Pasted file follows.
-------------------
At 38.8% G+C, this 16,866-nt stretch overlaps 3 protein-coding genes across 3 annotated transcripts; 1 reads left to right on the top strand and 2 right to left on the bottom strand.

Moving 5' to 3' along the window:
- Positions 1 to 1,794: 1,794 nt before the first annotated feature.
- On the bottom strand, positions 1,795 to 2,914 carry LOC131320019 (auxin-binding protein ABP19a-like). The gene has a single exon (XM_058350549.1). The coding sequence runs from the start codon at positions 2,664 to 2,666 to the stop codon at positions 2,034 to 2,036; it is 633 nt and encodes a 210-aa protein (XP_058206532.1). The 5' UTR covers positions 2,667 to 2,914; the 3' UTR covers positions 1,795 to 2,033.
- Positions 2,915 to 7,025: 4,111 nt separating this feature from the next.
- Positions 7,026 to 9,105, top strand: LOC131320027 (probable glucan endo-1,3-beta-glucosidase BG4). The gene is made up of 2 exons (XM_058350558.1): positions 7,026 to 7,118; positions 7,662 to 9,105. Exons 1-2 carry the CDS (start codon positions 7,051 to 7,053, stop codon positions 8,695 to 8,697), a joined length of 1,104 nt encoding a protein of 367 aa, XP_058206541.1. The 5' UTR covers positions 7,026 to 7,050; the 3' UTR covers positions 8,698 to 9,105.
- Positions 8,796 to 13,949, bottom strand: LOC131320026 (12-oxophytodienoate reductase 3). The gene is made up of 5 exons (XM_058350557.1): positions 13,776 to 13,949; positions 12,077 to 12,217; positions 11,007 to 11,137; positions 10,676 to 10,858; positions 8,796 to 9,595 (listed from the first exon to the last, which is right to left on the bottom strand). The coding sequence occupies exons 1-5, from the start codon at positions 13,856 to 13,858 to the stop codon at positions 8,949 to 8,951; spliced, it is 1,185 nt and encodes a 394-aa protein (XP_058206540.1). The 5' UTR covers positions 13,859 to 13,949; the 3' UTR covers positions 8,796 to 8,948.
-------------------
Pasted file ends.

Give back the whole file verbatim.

At 38.8% G+C, this 16,866-nt stretch overlaps 3 protein-coding genes across 3 annotated transcripts; 1 reads left to right on the top strand and 2 right to left on the bottom strand.

Moving 5' to 3' along the window:
- Positions 1 to 1,794: 1,794 nt before the first annotated feature.
- On the bottom strand, positions 1,795 to 2,914 carry LOC131320019 (auxin-binding protein ABP19a-like). The gene has a single exon (XM_058350549.1). The coding sequence runs from the start codon at positions 2,664 to 2,666 to the stop codon at positions 2,034 to 2,036; it is 633 nt and encodes a 210-aa protein (XP_058206532.1). The 5' UTR covers positions 2,667 to 2,914; the 3' UTR covers positions 1,795 to 2,033.
- Positions 2,915 to 7,025: 4,111 nt separating this feature from the next.
- Positions 7,026 to 9,105, top strand: LOC131320027 (probable glucan endo-1,3-beta-glucosidase BG4). The gene is made up of 2 exons (XM_058350558.1): positions 7,026 to 7,118; positions 7,662 to 9,105. Exons 1-2 carry the CDS (start codon positions 7,051 to 7,053, stop codon positions 8,695 to 8,697), a joined length of 1,104 nt encoding a protein of 367 aa, XP_058206541.1. The 5' UTR covers positions 7,026 to 7,050; the 3' UTR covers positions 8,698 to 9,105.
- Positions 8,796 to 13,949, bottom strand: LOC131320026 (12-oxophytodienoate reductase 3). The gene is made up of 5 exons (XM_058350557.1): positions 13,776 to 13,949; positions 12,077 to 12,217; positions 11,007 to 11,137; positions 10,676 to 10,858; positions 8,796 to 9,595 (listed from the first exon to the last, which is right to left on the bottom strand). The coding sequence occupies exons 1-5, from the start codon at positions 13,856 to 13,858 to the stop codon at positions 8,949 to 8,951; spliced, it is 1,185 nt and encodes a 394-aa protein (XP_058206540.1). The 5' UTR covers positions 13,859 to 13,949; the 3' UTR covers positions 8,796 to 8,948.